Finding out how much sugar is in processed foods is not easy. Learning to read food labels, however, it is a start.
Fifty grams is the suggested daily amount of sugar a person should consume, about the equivalent of 10 sugar packets (the kind you put in your coffee). The American Heart Association is more conservative, however. It recommends consuming no more than 150 calories (about 9 teaspoons, or 36 grams). And while the World Health Organization used to advocate for sugar not exceeding more than 10% of your daily caloric intake, in 2015, this organization decided to lower this number in half in order to have a more positive impact on health.
In addition to these recommended amounts, it is important to be aware of other hidden sources of sugar such as sucrose, fructose, maltose and corn syrup. Sugar has a bittersweet reputation, not just because it contributes to significant weight gain and cavities, but also because it is one of the greatest health risks to the heart, as Dr. Frank Hu and his colleagues determined in a study published in the JAMA Internal Medicine magazine. (To learn more about the study, click on the following link: The sweet danger of sugar – Harvard Health).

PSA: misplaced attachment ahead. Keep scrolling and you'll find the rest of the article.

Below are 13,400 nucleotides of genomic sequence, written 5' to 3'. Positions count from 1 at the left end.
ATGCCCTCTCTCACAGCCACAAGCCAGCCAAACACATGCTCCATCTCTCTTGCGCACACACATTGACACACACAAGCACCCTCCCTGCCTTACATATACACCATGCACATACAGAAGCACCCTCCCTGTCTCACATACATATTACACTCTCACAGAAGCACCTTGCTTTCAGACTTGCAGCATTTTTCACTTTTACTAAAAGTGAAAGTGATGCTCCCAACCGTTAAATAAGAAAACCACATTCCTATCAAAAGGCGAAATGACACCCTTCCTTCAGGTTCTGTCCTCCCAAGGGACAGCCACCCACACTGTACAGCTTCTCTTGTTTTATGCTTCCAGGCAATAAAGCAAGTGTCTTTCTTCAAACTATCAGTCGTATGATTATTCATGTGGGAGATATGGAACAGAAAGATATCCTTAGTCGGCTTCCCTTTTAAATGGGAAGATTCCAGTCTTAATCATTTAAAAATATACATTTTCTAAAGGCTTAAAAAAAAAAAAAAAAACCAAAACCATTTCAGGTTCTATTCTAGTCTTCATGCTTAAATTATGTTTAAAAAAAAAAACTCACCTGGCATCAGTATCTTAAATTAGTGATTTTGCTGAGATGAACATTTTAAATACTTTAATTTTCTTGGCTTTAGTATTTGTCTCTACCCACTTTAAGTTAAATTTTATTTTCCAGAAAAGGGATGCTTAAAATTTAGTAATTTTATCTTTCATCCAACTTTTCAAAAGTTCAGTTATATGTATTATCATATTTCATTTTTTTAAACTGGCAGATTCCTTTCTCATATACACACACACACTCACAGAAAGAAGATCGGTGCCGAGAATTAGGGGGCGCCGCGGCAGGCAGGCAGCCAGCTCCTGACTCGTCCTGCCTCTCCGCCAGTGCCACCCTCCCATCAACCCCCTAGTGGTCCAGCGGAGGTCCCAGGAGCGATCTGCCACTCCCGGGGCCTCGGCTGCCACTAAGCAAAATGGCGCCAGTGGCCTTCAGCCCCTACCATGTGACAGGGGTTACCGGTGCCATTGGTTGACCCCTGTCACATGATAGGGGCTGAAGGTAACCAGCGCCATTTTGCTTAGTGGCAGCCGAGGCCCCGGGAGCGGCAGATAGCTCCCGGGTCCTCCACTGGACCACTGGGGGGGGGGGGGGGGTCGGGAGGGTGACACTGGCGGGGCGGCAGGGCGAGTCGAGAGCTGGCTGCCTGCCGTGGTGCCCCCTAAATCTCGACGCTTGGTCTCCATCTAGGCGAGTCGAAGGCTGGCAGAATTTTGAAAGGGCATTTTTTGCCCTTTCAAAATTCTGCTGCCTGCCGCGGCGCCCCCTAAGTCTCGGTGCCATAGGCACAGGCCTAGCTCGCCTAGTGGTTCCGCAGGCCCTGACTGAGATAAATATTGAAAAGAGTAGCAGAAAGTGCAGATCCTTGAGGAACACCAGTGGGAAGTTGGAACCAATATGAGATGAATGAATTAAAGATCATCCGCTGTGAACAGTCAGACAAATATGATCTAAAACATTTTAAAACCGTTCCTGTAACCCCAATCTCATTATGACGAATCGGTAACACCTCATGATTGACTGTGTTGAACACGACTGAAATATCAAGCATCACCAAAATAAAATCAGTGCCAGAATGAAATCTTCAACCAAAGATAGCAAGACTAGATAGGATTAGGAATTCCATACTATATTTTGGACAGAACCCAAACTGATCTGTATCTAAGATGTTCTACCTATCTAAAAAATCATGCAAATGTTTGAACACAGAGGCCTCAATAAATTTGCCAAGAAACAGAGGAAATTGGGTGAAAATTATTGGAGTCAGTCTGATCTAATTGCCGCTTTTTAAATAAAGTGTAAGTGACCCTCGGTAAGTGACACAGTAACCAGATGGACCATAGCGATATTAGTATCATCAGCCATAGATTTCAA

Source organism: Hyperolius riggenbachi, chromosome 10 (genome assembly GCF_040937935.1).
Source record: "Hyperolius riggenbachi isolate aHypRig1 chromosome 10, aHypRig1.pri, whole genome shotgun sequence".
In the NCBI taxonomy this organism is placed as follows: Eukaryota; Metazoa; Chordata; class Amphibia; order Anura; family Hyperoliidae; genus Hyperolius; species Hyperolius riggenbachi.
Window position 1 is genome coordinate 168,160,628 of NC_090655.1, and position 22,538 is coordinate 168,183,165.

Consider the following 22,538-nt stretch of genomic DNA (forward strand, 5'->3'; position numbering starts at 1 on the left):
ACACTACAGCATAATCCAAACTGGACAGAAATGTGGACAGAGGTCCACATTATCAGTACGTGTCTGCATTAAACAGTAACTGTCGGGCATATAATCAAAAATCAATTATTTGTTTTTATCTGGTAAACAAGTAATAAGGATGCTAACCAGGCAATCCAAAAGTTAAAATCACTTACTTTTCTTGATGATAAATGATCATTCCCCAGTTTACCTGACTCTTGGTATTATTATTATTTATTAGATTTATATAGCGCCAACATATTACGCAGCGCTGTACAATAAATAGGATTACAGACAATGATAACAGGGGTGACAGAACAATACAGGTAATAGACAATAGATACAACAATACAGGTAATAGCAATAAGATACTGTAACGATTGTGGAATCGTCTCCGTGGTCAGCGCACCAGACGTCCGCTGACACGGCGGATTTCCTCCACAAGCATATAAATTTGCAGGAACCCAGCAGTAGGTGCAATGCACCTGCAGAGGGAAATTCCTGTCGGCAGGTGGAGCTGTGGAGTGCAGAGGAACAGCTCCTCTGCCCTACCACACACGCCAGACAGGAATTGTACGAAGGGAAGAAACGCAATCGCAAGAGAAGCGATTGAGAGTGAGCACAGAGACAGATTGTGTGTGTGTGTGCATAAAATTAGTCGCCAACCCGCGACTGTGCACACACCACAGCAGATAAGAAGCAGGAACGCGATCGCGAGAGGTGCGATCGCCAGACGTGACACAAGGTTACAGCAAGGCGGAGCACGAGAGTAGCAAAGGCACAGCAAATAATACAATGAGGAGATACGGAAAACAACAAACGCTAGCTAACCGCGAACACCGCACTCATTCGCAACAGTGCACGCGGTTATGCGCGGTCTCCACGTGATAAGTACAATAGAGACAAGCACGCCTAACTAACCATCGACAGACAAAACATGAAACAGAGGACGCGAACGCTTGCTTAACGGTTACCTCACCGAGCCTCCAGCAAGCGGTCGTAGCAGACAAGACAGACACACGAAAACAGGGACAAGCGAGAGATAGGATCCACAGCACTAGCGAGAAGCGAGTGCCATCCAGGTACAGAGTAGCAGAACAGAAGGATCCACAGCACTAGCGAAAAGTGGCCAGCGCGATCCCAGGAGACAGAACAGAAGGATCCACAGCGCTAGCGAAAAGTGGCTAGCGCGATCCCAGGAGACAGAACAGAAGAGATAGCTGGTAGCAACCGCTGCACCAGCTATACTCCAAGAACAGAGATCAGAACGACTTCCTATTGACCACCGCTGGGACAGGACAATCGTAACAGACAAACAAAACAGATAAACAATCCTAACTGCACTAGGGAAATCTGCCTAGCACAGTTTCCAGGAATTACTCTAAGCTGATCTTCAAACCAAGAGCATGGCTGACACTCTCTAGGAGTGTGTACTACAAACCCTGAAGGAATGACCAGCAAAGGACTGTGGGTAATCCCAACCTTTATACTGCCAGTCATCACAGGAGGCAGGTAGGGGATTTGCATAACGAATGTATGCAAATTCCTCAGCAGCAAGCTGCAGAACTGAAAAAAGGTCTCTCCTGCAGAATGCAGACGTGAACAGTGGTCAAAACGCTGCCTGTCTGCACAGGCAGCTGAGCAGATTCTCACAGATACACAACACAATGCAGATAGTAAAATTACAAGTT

For Hu, a nutrition professor at the Harvard School of Public Health, large amounts of this substance raise blood pressure and increase chronic inflammation, which both contribute to increasing cardiovascular risk. It is important to know the difference between sugars. The natural sugar that is found in fruits, vegetables and legumes is an essential source of carbohydrates, and because it is digested slowly, it helps to deliver energy to the cells consistently.
The problem comes with the added sugars of processed products. Because the body does not differentiate between processed sugar and natural sugar, everything it receives turns into glucose, and any excess makes the liver be overworked. It is therefore important to steer clear of those sweets cravings.
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